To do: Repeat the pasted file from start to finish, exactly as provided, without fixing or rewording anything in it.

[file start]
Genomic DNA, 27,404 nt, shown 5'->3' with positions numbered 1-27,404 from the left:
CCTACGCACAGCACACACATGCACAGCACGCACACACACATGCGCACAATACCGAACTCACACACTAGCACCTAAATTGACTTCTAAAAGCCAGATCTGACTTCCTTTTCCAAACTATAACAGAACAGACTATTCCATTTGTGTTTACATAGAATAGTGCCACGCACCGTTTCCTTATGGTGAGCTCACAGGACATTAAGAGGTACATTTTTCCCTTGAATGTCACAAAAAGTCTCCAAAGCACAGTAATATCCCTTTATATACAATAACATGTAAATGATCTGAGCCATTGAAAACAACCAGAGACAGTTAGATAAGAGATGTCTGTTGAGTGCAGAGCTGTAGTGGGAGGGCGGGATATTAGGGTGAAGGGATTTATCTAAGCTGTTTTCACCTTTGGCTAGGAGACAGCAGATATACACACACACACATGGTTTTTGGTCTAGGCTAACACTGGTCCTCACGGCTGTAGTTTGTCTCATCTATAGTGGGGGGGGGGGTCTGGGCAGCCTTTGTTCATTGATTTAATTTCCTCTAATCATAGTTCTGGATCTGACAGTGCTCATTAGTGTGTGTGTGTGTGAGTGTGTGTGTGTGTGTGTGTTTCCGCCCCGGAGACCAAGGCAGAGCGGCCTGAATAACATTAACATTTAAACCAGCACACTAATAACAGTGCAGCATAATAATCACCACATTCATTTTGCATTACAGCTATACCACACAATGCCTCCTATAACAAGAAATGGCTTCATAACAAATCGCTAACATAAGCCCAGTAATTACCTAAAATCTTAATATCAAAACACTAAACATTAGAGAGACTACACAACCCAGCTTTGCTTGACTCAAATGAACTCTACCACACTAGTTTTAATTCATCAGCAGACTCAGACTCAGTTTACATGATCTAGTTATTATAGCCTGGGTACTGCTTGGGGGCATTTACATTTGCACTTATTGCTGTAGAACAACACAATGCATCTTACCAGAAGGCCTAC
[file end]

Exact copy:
Genomic DNA, 27,404 nt, shown 5'->3' with positions numbered 1-27,404 from the left:
CCTACGCACAGCACACACATGCACAGCACGCACACACACATGCGCACAATACCGAACTCACACACTAGCACCTAAATTGACTTCTAAAAGCCAGATCTGACTTCCTTTTCCAAACTATAACAGAACAGACTATTCCATTTGTGTTTACATAGAATAGTGCCACGCACCGTTTCCTTATGGTGAGCTCACAGGACATTAAGAGGTACATTTTTCCCTTGAATGTCACAAAAAGTCTCCAAAGCACAGTAATATCCCTTTATATACAATAACATGTAAATGATCTGAGCCATTGAAAACAACCAGAGACAGTTAGATAAGAGATGTCTGTTGAGTGCAGAGCTGTAGTGGGAGGGCGGGATATTAGGGTGAAGGGATTTATCTAAGCTGTTTTCACCTTTGGCTAGGAGACAGCAGATATACACACACACACATGGTTTTTGGTCTAGGCTAACACTGGTCCTCACGGCTGTAGTTTGTCTCATCTATAGTGGGGGGGGGGGTCTGGGCAGCCTTTGTTCATTGATTTAATTTCCTCTAATCATAGTTCTGGATCTGACAGTGCTCATTAGTGTGTGTGTGTGTGAGTGTGTGTGTGTGTGTGTGTTTCCGCCCCGGAGACCAAGGCAGAGCGGCCTGAATAACATTAACATTTAAACCAGCACACTAATAACAGTGCAGCATAATAATCACCACATTCATTTTGCATTACAGCTATACCACACAATGCCTCCTATAACAAGAAATGGCTTCATAACAAATCGCTAACATAAGCCCAGTAATTACCTAAAATCTTAATATCAAAACACTAAACATTAGAGAGACTACACAACCCAGCTTTGCTTGACTCAAATGAACTCTACCACACTAGTTTTAATTCATCAGCAGACTCAGACTCAGTTTACATGATCTAGTTATTATAGCCTGGGTACTGCTTGGGGGCATTTACATTTGCACTTATTGCTGTAGAACAACACAATGCATCTTACCAGAAGGCCTAC